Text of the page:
Notes on News: Ubisoft and its Gender Problem

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Announced at the beginning of May, I am ecstatic for the release of Assassin’s Creed Valhalla later this year; two years on from Odyssey’s legendary appearance in our game libraries with the series first RPG instalment, countless awards and nominations (including for Game of the Year) and two DLCs that left my save file with over 300 hours of playtime and a Platinum Trophy.

I never put this much time into The Witcher 3: Wild Hunt, and I love The Witcher!

And with the RPG mechanics came a new feature: the ability to pick between two possible protagonists on your journey through the Peloponnesian War – siblings Alexios and Kassandra. Little changed during a player’s progression of the game, with all romance options available to both of the Spartan siblings, and the character you didn’t choose is incorporated into the main story in a remarkable fashion. The only real difference is small cosmetic designs to the armour they wear.

Kassandra’s voice actress Melissanthi Mahut was highly commended for her role as the Spartan, winning several nominations for Best Video Game Performance, and the game itself being nominated for Video Game of the Year at the 2018 Video Game Awards (losing to God of War). And it seems to be a formula that Ubisoft is sticking with, as 2020 release Assassin’s Creed Valhalla is also including this option to play as a man or a woman.

However, the reveal didn’t go down well with fans. Following a marathon art stream and reveal trailer, chief writers revealed that protagonist Eivor would have the option to be portrayed as a man or a woman throughout Valhalla. Except, none of this was available in the release material. Fans spotted a woman prominently displayed in the finished artwork, and the collector’s edition listed a statue of the female Eivor as part of its included content. She has yet to even have official artwork released.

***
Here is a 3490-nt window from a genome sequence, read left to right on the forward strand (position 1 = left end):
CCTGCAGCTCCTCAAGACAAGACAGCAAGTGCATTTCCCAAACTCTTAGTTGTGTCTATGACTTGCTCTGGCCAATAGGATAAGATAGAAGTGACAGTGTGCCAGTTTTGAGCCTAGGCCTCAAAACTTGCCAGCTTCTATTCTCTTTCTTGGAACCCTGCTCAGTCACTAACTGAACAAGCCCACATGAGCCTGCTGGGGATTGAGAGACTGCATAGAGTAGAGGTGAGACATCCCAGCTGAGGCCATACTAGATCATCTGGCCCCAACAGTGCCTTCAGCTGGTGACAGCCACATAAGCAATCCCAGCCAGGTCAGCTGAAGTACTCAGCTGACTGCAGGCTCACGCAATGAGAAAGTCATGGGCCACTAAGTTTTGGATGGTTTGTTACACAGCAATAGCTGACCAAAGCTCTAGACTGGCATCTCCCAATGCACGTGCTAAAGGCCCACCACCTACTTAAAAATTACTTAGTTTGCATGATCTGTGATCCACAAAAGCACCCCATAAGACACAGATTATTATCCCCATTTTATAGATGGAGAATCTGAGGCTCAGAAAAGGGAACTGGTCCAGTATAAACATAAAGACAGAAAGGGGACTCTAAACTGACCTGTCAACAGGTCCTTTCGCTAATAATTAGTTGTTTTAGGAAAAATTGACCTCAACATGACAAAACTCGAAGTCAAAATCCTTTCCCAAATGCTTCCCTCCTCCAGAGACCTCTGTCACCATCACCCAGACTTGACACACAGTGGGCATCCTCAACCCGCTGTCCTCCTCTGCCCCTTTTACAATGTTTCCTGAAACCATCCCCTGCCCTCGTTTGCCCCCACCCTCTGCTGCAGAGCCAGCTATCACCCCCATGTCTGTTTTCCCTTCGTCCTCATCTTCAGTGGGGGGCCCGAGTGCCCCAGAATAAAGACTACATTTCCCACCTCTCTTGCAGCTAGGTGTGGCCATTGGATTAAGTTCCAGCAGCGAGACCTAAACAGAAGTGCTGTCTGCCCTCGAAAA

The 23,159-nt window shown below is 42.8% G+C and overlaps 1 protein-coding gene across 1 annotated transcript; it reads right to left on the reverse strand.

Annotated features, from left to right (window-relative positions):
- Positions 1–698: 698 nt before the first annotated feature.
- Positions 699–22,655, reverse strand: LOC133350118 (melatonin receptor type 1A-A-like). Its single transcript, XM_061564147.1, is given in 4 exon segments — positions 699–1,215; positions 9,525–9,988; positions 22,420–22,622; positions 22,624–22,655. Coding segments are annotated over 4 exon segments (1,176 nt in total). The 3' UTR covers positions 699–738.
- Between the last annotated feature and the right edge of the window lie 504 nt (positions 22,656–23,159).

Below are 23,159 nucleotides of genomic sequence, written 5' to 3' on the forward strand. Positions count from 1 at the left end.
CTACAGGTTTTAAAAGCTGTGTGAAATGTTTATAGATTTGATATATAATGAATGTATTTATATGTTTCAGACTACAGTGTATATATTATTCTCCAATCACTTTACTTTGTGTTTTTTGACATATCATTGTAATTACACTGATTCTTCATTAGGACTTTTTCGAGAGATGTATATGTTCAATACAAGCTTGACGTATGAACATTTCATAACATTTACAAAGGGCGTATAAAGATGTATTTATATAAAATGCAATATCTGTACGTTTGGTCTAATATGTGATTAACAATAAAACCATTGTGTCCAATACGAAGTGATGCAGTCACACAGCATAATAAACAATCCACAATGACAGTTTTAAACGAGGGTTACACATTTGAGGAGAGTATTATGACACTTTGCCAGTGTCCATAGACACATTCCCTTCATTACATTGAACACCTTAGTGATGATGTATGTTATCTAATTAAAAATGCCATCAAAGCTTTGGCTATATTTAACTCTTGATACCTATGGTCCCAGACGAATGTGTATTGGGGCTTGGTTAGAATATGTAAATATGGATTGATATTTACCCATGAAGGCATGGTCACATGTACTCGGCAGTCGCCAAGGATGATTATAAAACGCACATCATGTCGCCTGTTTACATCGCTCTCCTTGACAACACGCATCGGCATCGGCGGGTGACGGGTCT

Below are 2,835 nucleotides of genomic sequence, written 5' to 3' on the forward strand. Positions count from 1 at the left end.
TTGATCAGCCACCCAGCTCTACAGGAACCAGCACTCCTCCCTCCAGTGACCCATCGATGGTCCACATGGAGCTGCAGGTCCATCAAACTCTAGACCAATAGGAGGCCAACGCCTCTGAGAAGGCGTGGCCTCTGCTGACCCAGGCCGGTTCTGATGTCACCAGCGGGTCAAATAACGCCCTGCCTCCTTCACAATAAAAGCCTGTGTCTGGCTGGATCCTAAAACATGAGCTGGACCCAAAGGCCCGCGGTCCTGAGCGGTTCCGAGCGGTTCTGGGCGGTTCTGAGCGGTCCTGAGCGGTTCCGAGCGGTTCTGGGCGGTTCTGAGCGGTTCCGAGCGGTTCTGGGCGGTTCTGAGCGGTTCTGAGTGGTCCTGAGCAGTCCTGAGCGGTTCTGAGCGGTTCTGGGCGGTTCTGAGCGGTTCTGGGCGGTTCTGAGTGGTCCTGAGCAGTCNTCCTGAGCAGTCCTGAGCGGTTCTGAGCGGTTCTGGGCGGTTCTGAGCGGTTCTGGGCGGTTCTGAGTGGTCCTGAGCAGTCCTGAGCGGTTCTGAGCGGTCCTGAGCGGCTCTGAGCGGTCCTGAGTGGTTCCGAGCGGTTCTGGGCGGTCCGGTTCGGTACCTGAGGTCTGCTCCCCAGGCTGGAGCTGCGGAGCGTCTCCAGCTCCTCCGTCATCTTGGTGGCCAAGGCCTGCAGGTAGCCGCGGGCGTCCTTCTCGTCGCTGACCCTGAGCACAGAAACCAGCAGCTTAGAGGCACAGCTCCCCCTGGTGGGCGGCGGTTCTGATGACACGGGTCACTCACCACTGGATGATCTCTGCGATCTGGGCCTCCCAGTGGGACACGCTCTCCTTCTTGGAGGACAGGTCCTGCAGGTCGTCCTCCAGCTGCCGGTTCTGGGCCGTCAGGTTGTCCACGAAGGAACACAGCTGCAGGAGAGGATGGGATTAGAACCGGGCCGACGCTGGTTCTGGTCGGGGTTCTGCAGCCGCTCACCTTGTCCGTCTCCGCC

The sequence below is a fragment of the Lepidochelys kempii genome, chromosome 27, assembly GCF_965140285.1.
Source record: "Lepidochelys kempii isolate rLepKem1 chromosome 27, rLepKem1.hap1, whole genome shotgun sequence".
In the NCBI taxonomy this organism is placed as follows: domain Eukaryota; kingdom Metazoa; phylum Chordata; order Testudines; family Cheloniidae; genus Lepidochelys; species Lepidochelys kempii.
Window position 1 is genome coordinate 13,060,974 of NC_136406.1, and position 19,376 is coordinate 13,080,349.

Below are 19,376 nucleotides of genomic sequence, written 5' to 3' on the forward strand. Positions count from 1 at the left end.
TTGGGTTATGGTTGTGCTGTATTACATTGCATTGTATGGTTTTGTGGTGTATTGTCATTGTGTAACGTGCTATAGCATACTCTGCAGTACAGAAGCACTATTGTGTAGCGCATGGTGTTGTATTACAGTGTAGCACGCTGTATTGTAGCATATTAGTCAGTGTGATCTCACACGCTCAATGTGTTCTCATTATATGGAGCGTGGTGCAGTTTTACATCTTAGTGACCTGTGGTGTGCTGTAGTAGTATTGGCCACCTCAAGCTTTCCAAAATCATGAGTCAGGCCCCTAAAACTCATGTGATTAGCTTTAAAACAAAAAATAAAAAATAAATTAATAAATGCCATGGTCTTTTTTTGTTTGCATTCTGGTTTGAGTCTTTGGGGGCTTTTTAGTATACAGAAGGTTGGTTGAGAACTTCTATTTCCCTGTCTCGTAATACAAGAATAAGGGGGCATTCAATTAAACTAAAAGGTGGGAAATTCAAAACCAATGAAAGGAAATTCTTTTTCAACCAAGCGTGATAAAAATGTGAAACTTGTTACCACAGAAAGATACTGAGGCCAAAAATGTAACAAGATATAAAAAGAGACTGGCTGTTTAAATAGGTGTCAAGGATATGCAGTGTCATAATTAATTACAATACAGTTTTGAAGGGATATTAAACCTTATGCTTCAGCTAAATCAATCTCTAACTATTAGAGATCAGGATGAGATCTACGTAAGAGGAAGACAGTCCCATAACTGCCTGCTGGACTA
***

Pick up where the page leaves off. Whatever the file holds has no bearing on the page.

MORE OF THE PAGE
The lack of representation of its female characters is marketing materials and trailers is something Ubisoft has been criticised for during quite a lot of the franchise’s history. Assassin’s Creed Unity released in 2014 was slammed by fans and critics alike for the developers excluding female characters from the line-up of both single and multiplayer characters, saying they were “too difficult to animate”. Every major title since then has included both a male and female playable character in some form, but its promotions have focused heavily on the male protagonist. Evie Frye wasn’t introduced until far later and Aya wasn’t revealed as a playable character until the game’s release in 2017!

The franchise is over ten years old at this point, and they are yet to have a standalone female protagonist in one of its major titles. Other newer franchises from The Last of Us to Hellblade are led by women. The novelisation of Odyssey even reveals that Kassandra is the canonical protagonist, though official statistics of the game show that over half of players began their first playthroughs of the game as Alexios.

And that’s what makes me sad about the whole situation; I got invested in the franchise because I saw a character who I related to, and I know many who warmed to the series for their LGBTQ+ representation in characters such as Jacob Frye and the Spartan siblings. With it appearing that Ubisoft is caring more about capitalising on the publicity of their male protagonist – and paying attention to that very minor group of fans who are negative and disrespectful to the mere idea of a female-led game is disheartening. There is such potential here for Ubisoft to decide something great and make an impact in the industry, and yet with female-identifying gamers now making up nearly half of their fanbase, they should be making more of an effort to include everyone.

Assassin’s Creed Valhalla will be released later this year. Watch the trailer below:

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Second-year archaeology & history student and Culture Editor 2019/20. Loves archery and Assassin's Creed, and still hoping to one day find the doorway to Narnia.

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